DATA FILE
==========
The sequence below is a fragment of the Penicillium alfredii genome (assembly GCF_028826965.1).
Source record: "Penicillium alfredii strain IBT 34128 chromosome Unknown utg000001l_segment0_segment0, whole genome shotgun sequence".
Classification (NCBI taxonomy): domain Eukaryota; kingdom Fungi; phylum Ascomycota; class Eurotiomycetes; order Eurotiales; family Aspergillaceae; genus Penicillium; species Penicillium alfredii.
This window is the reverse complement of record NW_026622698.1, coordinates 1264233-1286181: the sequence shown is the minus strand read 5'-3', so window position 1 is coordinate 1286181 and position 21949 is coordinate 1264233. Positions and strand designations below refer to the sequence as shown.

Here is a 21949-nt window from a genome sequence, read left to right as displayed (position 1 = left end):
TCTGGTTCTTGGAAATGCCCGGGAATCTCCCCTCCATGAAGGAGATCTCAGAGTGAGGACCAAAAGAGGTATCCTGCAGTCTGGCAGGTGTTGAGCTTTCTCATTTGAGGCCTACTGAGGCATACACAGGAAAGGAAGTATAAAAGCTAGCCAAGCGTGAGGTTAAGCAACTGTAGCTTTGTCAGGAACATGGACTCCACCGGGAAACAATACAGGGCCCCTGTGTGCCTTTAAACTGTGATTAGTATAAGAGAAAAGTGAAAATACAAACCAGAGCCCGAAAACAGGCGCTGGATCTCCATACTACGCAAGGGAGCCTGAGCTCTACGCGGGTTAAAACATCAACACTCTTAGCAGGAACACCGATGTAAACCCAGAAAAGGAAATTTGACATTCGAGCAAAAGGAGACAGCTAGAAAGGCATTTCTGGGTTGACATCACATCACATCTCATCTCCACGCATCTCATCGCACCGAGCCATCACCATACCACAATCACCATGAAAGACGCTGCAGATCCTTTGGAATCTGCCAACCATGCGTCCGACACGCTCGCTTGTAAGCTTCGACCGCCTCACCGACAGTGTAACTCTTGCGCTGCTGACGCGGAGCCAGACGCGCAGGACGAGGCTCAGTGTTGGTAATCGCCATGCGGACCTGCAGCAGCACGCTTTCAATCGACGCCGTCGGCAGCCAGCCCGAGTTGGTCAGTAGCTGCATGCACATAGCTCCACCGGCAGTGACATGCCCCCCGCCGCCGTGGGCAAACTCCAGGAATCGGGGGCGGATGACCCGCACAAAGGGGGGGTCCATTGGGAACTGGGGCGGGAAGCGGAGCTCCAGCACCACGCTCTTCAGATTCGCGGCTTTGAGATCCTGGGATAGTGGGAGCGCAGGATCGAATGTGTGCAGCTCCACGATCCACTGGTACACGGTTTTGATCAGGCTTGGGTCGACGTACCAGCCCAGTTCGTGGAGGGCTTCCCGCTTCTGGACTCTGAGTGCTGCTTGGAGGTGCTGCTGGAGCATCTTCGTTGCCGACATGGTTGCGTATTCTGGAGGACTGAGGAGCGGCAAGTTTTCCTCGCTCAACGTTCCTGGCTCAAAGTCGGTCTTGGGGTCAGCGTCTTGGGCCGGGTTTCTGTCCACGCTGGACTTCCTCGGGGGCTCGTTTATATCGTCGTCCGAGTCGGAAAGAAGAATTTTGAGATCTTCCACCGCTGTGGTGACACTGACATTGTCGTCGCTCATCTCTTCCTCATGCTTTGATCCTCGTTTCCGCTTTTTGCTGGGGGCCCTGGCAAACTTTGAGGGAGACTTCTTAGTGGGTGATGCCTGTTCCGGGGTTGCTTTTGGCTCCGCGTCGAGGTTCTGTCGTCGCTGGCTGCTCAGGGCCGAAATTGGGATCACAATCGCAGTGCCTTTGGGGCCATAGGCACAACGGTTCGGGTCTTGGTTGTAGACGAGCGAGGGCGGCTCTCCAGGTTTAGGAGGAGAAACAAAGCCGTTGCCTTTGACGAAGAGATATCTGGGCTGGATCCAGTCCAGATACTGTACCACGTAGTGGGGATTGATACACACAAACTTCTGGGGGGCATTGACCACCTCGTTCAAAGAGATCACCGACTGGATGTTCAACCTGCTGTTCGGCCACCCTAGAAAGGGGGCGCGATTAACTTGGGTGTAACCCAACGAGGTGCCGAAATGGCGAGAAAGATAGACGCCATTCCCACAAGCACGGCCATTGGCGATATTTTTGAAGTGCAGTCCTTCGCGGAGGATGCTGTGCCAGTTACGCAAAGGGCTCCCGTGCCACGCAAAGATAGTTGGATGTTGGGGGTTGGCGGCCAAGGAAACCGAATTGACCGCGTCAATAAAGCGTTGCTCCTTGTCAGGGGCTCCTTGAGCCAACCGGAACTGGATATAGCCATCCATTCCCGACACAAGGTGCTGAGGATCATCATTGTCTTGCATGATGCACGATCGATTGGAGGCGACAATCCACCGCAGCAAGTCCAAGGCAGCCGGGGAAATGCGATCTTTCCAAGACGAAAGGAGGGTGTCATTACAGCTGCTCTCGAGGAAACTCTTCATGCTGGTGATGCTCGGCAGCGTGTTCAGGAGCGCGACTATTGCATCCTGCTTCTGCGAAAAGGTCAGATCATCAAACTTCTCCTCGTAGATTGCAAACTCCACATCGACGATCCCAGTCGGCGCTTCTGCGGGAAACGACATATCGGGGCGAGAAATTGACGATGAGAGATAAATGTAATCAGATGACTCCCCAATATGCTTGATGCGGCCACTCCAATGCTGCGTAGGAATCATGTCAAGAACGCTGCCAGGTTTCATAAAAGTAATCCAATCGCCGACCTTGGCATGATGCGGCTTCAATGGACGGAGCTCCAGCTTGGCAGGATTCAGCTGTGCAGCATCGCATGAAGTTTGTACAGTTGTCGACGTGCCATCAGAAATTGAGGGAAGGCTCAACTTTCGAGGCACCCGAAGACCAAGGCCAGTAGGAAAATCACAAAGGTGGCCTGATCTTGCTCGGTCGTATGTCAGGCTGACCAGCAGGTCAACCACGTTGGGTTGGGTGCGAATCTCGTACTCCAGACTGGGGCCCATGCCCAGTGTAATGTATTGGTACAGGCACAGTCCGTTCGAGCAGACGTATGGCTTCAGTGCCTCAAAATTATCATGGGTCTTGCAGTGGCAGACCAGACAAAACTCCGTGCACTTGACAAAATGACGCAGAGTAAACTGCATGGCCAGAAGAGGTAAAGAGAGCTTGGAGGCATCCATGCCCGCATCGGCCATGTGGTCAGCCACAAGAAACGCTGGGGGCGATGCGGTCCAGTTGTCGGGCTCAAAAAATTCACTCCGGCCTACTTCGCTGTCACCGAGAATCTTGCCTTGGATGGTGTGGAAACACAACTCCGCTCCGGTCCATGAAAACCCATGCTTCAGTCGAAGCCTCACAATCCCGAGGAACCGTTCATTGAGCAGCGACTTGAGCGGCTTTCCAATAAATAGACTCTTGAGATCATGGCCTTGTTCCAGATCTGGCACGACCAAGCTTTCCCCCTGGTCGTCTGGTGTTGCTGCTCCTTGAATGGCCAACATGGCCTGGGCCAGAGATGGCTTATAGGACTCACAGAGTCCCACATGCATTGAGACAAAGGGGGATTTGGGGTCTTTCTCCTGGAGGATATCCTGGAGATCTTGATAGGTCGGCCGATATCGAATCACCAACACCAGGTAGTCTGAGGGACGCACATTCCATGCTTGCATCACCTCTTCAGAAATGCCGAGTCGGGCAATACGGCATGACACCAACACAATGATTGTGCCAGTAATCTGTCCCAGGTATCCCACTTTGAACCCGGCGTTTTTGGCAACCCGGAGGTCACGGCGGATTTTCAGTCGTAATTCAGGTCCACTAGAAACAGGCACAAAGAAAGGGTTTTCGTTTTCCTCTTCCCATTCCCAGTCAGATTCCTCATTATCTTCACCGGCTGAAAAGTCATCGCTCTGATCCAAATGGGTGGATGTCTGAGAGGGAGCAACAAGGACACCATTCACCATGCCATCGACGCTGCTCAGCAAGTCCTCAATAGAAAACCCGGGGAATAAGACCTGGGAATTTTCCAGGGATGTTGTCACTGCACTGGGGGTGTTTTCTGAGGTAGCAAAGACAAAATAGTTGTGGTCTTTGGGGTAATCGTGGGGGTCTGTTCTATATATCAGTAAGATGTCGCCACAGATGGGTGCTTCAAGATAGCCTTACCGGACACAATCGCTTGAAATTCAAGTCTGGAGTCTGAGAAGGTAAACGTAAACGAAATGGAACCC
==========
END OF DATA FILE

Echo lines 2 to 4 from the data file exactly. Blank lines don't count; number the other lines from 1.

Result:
Source record: "Penicillium alfredii strain IBT 34128 chromosome Unknown utg000001l_segment0_segment0, whole genome shotgun sequence".
Classification (NCBI taxonomy): domain Eukaryota; kingdom Fungi; phylum Ascomycota; class Eurotiomycetes; order Eurotiales; family Aspergillaceae; genus Penicillium; species Penicillium alfredii.
This window is the reverse complement of record NW_026622698.1, coordinates 1264233-1286181: the sequence shown is the minus strand read 5'-3', so window position 1 is coordinate 1286181 and position 21949 is coordinate 1264233. Positions and strand designations below refer to the sequence as shown.